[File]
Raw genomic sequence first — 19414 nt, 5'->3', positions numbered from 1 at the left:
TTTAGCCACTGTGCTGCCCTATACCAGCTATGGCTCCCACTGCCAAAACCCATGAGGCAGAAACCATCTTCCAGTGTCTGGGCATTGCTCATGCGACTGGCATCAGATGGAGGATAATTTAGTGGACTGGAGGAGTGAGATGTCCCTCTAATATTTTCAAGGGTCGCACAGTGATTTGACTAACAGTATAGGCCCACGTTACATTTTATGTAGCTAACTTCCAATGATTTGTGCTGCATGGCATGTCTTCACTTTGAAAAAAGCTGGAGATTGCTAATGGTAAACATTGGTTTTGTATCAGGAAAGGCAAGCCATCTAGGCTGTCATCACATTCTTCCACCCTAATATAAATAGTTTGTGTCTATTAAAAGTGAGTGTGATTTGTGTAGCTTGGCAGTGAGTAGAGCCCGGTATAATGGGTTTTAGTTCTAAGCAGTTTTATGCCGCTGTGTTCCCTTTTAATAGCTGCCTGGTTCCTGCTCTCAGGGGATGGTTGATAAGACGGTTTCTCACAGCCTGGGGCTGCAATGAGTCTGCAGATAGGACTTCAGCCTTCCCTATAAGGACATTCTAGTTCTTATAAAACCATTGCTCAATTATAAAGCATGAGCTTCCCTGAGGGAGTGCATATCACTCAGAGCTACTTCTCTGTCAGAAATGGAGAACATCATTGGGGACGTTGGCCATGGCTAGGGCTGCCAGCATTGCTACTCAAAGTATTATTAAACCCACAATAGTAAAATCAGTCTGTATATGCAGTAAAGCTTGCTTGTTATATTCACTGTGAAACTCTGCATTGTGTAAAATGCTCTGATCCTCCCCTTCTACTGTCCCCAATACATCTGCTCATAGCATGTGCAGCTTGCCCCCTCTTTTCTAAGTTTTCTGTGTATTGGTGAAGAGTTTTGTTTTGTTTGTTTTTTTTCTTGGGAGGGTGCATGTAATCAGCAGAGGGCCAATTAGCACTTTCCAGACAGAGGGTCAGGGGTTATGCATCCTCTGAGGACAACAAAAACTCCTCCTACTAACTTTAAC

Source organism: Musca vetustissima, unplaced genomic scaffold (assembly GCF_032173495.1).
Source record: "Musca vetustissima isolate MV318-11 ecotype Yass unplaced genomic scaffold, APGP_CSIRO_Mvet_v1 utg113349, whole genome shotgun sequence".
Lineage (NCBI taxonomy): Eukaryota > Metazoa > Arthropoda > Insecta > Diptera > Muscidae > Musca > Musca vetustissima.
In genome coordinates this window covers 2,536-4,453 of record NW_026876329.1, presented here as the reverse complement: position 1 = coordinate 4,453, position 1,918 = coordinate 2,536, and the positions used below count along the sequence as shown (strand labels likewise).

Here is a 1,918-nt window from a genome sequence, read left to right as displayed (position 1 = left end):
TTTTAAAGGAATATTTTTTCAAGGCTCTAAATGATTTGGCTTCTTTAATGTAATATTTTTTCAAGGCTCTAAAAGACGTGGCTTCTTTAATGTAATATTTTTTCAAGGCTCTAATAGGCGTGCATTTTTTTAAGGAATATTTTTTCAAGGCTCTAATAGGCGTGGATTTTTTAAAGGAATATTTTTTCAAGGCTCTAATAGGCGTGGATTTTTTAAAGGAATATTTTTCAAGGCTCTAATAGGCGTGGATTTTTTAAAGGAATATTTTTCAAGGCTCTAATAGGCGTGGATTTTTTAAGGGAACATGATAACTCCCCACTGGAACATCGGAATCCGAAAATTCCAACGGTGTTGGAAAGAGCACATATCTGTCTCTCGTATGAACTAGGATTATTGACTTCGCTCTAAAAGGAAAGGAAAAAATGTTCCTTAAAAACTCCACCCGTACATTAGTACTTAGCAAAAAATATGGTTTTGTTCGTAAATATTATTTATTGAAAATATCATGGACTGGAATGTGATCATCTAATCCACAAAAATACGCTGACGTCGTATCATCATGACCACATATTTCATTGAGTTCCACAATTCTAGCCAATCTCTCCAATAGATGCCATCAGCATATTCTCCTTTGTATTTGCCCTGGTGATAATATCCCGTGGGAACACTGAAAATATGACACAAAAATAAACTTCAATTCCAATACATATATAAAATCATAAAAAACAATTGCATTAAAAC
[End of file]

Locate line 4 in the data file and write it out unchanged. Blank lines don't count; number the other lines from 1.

Source record: "Musca vetustissima isolate MV318-11 ecotype Yass unplaced genomic scaffold, APGP_CSIRO_Mvet_v1 utg113349, whole genome shotgun sequence".